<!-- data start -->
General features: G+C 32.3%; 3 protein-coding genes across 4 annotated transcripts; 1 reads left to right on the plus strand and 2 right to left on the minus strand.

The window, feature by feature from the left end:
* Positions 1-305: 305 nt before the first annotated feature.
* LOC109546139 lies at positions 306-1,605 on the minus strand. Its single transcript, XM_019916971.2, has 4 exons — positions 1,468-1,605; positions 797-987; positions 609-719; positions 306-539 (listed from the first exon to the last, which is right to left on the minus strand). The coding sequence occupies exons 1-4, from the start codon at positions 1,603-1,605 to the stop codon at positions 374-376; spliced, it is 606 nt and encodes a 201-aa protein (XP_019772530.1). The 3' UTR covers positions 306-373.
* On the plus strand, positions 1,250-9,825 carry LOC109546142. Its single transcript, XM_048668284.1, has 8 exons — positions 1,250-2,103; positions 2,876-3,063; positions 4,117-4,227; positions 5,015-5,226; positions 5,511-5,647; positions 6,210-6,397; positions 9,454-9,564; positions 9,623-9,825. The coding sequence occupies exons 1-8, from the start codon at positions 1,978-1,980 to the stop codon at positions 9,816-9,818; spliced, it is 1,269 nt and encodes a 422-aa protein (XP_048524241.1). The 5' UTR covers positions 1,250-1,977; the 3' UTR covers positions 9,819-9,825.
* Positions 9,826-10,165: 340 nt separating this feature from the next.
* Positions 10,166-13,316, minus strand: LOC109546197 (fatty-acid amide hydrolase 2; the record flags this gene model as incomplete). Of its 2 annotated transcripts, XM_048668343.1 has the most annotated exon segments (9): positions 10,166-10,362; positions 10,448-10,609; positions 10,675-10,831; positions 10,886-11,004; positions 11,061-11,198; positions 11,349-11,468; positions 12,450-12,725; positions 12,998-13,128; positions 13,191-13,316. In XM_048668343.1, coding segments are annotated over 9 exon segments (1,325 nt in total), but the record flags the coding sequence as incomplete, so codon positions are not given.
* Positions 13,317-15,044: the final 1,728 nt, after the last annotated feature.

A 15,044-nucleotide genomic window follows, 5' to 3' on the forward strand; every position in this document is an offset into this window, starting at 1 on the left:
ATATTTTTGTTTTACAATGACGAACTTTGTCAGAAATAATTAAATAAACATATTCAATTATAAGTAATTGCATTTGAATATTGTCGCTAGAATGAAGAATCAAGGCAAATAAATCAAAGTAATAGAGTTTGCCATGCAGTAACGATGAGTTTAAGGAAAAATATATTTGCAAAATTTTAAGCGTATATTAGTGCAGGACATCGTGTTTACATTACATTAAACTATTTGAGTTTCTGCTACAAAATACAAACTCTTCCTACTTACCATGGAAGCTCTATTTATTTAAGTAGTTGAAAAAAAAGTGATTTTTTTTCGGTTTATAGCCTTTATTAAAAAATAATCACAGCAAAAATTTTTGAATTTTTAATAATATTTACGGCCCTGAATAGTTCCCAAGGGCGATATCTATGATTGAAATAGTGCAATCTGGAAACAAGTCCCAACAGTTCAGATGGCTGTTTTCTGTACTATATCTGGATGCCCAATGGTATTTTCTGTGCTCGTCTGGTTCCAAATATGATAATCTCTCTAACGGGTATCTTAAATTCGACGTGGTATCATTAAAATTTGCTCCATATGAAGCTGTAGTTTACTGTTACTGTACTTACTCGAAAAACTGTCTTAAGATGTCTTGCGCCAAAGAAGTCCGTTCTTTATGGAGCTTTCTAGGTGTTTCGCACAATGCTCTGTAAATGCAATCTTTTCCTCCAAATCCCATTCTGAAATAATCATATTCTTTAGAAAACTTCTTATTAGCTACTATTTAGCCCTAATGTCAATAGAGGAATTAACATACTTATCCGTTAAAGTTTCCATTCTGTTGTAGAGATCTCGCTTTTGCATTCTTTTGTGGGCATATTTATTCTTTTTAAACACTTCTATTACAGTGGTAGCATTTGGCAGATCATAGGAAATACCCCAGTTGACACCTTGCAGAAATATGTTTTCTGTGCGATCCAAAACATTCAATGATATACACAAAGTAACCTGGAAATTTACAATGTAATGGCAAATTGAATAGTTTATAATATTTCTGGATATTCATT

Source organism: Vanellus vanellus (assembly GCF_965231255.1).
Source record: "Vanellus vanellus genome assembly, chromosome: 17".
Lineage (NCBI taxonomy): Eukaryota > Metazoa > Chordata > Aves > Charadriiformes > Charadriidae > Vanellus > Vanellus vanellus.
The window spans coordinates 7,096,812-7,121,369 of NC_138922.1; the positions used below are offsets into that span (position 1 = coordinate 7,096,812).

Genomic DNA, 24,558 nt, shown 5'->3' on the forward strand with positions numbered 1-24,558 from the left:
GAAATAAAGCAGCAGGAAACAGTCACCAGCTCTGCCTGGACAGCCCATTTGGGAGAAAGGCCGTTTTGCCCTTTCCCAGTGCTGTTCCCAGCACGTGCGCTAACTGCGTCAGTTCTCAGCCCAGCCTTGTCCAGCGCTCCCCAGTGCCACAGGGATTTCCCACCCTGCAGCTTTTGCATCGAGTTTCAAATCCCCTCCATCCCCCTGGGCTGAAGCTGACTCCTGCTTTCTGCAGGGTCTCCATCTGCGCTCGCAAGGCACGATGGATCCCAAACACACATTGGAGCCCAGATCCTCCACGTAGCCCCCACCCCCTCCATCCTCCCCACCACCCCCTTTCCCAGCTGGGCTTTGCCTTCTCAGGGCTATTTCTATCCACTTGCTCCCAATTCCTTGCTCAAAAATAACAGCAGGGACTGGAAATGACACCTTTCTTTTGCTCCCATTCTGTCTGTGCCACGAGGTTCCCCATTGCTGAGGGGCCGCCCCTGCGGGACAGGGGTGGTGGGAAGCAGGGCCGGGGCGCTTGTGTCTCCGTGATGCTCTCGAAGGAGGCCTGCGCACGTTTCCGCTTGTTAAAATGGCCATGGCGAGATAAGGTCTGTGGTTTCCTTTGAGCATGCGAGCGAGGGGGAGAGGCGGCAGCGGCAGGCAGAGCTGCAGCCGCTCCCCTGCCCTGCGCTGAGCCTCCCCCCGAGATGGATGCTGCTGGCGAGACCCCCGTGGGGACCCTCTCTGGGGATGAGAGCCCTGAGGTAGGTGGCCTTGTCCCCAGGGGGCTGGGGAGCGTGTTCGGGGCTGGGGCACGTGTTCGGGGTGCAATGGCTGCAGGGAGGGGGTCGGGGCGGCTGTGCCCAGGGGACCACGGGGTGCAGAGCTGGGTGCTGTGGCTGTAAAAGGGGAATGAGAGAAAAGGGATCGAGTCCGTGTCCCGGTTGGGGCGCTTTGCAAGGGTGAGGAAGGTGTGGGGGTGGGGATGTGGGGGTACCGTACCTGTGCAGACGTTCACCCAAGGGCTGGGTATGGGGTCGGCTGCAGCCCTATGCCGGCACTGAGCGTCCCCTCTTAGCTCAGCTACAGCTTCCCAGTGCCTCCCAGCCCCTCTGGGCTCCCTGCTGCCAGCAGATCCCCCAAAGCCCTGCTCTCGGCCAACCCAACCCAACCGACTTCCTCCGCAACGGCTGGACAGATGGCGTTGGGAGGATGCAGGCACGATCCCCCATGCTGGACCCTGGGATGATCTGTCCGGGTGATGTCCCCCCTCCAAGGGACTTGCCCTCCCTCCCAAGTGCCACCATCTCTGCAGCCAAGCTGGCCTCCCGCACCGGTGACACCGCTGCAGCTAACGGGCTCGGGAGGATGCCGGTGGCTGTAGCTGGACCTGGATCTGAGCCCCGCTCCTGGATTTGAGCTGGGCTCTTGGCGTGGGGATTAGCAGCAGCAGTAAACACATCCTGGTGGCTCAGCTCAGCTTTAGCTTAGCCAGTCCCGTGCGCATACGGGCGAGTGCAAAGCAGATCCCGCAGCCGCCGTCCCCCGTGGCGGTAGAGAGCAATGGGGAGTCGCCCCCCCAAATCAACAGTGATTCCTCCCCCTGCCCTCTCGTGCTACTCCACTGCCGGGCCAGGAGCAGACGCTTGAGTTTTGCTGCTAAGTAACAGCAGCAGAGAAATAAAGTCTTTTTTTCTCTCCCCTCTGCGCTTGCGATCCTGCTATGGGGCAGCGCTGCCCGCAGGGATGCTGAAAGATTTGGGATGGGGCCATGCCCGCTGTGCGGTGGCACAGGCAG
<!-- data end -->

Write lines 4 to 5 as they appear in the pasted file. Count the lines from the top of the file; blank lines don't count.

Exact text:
* LOC109546139 lies at positions 306-1,605 on the minus strand. Its single transcript, XM_019916971.2, has 4 exons — positions 1,468-1,605; positions 797-987; positions 609-719; positions 306-539 (listed from the first exon to the last, which is right to left on the minus strand). The coding sequence occupies exons 1-4, from the start codon at positions 1,603-1,605 to the stop codon at positions 374-376; spliced, it is 606 nt and encodes a 201-aa protein (XP_019772530.1). The 3' UTR covers positions 306-373.
* On the plus strand, positions 1,250-9,825 carry LOC109546142. Its single transcript, XM_048668284.1, has 8 exons — positions 1,250-2,103; positions 2,876-3,063; positions 4,117-4,227; positions 5,015-5,226; positions 5,511-5,647; positions 6,210-6,397; positions 9,454-9,564; positions 9,623-9,825. The coding sequence occupies exons 1-8, from the start codon at positions 1,978-1,980 to the stop codon at positions 9,816-9,818; spliced, it is 1,269 nt and encodes a 422-aa protein (XP_048524241.1). The 5' UTR covers positions 1,250-1,977; the 3' UTR covers positions 9,819-9,825.